Proving the Business Case for the Internet of Things

MU ultrasound imager brings diagnostics to rural Africa

Steve Rogerson
April 19, 2016
 
Tokyo-based medical-device manufacturer MU will this year roll out its US-304 portable ultrasound imager to increase the quality of point-of-care medical diagnostics in remote rural areas of Africa.
 
The device has been developed for the Doctor Car mobile-clinic project to provide medical care in remote rural areas of Africa. In this project, medical workers use a special vehicle equipped with remote-healthcare systems to diagnose residents in remote rural areas where medical facilities are unavailable. The data obtained by the portable ultrasound device are transferred via mobile networks to healthcare entities in urban areas for detailed diagnosis and proper treatment.
 
MU will start shipping ultrasound imagers to Doctor Cars and clinics in Africa this year.
 
The convex-type ultrasonic imager (3.5MHz) can perform abdominal diagnosis up to 15cm under the skin. It can be carried anywhere and simply connected via USB to a laptop or tablet.
 
The device integrates ST Microelectronics’ high-voltage, high-speed ultrasonic-pulser IC with an eight-channel transducer driver circuit manufactured using a 200V SoI-BCD semiconductor process. This process enables the integration of high-voltage CMOS technology, precise analogue circuitry, and robust power stages on the same chip.  
 
"The challenge in developing point-of-care ultrasound diagnostic devices is to achieve high portability and low cost without sacrificing performance,” said Yasuhiro Tamura, president of MU. “STM technology has proven an ideal solution to this problem. As we continue to create products for medical care in developing regions, we hope to expand our application scope to new areas including livestock care.”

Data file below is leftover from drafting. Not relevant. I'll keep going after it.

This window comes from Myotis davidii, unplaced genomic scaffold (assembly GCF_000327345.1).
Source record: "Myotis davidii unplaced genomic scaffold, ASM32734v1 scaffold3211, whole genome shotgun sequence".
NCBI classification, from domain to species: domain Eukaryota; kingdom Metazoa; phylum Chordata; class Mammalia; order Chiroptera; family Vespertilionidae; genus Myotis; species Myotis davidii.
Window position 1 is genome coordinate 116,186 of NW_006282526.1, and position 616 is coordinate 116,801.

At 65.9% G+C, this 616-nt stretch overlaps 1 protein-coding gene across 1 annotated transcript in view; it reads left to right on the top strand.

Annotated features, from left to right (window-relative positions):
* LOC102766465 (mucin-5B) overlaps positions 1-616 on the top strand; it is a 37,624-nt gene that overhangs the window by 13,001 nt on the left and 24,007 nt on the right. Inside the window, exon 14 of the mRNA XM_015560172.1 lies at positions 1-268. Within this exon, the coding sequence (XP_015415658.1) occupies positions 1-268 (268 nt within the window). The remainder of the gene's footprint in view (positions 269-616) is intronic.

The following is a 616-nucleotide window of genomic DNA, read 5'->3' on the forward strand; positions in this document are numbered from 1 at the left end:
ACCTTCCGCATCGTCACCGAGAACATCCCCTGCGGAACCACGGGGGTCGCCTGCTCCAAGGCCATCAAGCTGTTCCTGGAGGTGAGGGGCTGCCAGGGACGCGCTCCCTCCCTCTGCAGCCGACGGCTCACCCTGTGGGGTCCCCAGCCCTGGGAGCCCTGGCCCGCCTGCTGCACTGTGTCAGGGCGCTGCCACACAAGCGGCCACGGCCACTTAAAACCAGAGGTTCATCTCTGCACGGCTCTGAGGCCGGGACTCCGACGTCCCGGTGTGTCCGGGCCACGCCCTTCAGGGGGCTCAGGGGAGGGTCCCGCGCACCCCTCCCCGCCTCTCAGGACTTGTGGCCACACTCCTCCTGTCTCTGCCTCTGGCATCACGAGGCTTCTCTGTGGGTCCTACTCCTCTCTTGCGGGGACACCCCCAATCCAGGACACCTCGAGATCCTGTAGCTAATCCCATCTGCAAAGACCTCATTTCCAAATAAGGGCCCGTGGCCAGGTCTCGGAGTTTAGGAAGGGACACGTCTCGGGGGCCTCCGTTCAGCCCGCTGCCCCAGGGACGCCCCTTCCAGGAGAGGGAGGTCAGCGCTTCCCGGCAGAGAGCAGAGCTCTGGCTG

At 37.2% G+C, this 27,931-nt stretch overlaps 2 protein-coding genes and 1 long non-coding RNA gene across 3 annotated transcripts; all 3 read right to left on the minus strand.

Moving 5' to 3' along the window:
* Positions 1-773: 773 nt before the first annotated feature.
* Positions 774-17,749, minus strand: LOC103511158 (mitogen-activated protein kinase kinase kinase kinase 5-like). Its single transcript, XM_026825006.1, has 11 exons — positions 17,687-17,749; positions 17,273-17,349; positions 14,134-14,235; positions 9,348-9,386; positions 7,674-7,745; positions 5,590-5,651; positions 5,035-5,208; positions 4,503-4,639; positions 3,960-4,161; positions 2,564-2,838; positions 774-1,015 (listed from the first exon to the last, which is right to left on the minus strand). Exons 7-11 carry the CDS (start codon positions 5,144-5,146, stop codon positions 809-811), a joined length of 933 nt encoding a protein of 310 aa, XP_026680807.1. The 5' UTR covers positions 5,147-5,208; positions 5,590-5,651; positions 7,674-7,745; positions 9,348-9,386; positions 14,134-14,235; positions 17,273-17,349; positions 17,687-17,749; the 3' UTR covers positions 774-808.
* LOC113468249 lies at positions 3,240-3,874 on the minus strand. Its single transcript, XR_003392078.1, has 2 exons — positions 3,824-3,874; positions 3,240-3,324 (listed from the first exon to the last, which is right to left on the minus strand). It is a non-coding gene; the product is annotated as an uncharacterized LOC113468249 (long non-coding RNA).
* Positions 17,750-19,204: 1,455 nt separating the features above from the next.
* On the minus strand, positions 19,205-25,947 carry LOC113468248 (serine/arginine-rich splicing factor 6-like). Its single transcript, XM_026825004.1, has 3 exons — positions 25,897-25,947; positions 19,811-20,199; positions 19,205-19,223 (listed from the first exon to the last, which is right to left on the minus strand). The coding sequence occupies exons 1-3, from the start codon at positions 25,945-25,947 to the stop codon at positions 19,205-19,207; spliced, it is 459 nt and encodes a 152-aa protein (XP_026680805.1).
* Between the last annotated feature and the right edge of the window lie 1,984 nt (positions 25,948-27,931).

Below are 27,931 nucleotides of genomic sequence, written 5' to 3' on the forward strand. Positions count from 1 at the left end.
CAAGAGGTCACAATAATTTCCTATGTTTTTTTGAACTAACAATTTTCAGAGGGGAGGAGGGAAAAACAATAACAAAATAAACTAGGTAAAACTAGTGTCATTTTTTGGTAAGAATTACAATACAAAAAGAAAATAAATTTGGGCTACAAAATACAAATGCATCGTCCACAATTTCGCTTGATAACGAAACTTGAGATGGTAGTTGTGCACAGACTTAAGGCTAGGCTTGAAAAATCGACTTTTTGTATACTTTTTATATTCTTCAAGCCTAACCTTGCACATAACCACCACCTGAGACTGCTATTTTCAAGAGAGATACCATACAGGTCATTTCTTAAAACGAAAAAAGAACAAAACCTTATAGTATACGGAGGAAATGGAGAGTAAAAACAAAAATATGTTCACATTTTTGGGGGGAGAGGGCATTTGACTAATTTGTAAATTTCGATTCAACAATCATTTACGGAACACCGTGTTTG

The STHV800 integrated ultrasonic pulser is also said to offer low noise and tiny size to help produce accurate diagnostic images at a much lower cost and power consumption compared with stationary ultrasound equipment.
 
“MU’s newest portable ultrasound device is on course to improve the quality of medical diagnostics in remote rural areas, where the need is great,” said Hiroshi Noguchi, director at ST Microelectronics Japan. “The selection of STM technology confirms our commitment to providing ultrasound-equipment makers with the highest performing ICs in the market and positions STM as the go-to partner for creating innovative applications that make positive contributions to people’s health and quality of life.”
 
Since its foundation, MU, as an OEM developer, has been developing medical devices such as biological sensors (ECG) and its peripheral systems, ultrasound imagers and sleep sensors, aiming to contribute the growth of remote medical care. These products are now in the market as OEM products.
 
An evaluation board is available that integrates the pulser IC with an STM32F4 ARM Cortex-M microcontroller. The board’s graphical user interface and pre-set waveforms make it easier for designers to test the pulser under different conditions.